No, afternoon and evening wasn't just spent watching sports. The final candidate list for gubernatorial candidates, with websites and Twitter handle accounts where known, are now on the AroundTheCapitol site. When you visit, note that Nooner Sustainers images (like those above) are included not just on the ATC home page, but also on the district pages.

I announced Nooner Sustainers in Friday's This Week in Nooner email, but now have a page up and running for it. Several of you have asked for something like this during my nag sessions over the last year, and I finally got to it on my to-do/wish list. Of course, that list continues to be very long.

Although I have replaced the "nag box" for the new program that doesn't mean I don't need/appreciate those $10-25 tips or anything you can do. For the app users, in addition to Venmo (Scott-Lay), I have added the Cash App and am scott95811. I feel old as you kids teach me about these apps.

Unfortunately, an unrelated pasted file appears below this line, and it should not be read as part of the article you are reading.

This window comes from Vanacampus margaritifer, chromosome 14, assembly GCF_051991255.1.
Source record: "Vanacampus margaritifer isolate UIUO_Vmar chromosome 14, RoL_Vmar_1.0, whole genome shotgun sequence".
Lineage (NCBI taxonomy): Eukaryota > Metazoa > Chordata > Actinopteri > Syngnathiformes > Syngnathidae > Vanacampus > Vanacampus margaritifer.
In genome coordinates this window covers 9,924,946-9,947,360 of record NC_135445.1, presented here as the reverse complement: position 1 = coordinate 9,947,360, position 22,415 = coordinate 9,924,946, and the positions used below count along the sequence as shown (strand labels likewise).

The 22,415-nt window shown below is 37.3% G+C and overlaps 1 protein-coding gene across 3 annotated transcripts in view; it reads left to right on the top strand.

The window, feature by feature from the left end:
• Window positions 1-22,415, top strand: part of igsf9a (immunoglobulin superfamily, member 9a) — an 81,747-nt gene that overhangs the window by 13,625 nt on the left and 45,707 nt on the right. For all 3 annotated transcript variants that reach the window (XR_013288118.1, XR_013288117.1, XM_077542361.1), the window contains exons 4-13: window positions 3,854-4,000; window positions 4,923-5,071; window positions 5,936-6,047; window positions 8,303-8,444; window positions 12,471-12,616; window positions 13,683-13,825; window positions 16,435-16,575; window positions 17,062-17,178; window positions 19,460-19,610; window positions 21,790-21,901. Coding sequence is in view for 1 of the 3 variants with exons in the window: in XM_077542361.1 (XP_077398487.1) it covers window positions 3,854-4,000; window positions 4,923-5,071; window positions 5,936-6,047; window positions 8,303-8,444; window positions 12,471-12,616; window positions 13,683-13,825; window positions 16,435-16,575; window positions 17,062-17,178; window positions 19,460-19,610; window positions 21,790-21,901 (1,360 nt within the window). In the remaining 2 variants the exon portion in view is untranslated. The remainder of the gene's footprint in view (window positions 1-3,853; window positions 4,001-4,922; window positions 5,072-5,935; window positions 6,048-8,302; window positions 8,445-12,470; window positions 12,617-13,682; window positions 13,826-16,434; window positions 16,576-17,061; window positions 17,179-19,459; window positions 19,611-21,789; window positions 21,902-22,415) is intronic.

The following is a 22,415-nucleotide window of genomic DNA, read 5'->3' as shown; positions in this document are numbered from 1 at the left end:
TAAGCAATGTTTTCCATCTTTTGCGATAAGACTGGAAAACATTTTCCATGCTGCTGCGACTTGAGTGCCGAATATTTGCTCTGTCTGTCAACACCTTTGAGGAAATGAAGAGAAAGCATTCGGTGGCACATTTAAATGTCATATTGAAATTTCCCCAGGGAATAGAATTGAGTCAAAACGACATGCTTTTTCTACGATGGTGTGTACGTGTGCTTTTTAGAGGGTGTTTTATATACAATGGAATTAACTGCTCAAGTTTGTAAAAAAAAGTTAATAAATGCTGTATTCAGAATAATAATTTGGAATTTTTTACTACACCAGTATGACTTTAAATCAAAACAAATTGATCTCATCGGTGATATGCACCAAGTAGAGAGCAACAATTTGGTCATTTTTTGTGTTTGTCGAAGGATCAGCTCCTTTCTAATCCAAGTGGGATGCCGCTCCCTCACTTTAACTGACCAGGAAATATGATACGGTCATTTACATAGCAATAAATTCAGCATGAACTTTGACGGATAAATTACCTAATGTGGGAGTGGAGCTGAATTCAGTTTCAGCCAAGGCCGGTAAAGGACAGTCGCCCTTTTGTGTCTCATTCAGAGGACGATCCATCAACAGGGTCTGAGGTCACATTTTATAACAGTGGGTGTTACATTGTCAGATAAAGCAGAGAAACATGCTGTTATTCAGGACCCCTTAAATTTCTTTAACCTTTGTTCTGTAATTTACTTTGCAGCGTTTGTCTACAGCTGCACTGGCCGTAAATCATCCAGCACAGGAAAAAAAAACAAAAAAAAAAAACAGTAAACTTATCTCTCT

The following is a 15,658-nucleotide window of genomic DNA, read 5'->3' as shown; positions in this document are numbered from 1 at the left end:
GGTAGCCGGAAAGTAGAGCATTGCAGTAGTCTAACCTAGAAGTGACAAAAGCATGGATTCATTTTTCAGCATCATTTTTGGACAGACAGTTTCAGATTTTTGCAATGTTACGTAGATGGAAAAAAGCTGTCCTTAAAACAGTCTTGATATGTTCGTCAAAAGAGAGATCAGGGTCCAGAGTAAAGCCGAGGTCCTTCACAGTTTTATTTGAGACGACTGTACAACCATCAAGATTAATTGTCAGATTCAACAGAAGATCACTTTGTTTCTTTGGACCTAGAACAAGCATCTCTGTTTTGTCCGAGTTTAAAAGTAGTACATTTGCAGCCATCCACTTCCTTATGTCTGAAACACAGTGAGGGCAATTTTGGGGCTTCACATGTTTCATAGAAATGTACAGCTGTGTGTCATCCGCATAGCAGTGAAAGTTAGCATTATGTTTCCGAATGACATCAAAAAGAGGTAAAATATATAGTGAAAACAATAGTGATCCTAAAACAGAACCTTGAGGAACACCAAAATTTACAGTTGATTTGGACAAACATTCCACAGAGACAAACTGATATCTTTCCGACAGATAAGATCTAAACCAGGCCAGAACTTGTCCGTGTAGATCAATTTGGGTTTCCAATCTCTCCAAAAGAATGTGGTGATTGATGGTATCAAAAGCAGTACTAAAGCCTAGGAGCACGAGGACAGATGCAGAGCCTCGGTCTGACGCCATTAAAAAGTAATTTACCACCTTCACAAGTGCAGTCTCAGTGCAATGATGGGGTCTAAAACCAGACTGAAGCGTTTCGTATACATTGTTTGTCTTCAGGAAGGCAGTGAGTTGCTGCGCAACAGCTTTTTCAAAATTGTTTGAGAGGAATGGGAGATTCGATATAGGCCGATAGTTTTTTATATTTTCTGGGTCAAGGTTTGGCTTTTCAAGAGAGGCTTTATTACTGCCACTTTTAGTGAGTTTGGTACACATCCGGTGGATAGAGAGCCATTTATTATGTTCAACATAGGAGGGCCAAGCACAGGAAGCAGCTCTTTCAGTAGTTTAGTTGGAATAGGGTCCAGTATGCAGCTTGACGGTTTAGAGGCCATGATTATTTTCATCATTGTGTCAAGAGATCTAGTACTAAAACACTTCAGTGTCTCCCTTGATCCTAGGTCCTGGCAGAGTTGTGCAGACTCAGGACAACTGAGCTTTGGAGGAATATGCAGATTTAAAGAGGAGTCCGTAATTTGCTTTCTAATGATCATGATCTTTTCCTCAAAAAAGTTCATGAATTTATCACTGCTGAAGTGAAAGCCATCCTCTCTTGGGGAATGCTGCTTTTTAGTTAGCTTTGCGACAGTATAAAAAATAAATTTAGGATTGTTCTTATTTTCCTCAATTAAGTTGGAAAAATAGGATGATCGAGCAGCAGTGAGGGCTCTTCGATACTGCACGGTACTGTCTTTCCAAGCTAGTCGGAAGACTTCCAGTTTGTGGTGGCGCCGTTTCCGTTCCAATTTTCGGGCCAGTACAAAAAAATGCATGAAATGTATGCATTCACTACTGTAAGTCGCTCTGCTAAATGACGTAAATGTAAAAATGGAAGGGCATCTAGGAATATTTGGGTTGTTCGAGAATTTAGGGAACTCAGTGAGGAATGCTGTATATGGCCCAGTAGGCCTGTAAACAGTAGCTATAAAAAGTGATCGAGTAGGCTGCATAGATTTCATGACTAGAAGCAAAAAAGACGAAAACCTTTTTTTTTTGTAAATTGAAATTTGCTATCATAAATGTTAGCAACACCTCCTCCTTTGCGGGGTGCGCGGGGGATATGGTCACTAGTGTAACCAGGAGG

As you know, this has been a brutal year in advertising. 

This morning, I was up to watch México v. Japan in fútbol. When the Olympics are in Asia, there's a benefit of getting up before 5 for morning reading and writing. After writing, it'll be time for some street tacos at the church before some more work while waiting to watch the women gymnastics qualifiers tonight.

July 25 screen

Because it is Sunday morning, my two video windows to the right of my work is one Sunday show (audio on) and one Olympics event (muted). Later today, it'll likely be two Olympics windows. No offense to my friends in the Legislature, but it sure beats one window each of the State Senate and Assembly or two committee hearings. Enjoy the remaining 20 days of Summer Recess, and yes, I know you're working in your districts as I see it on social media.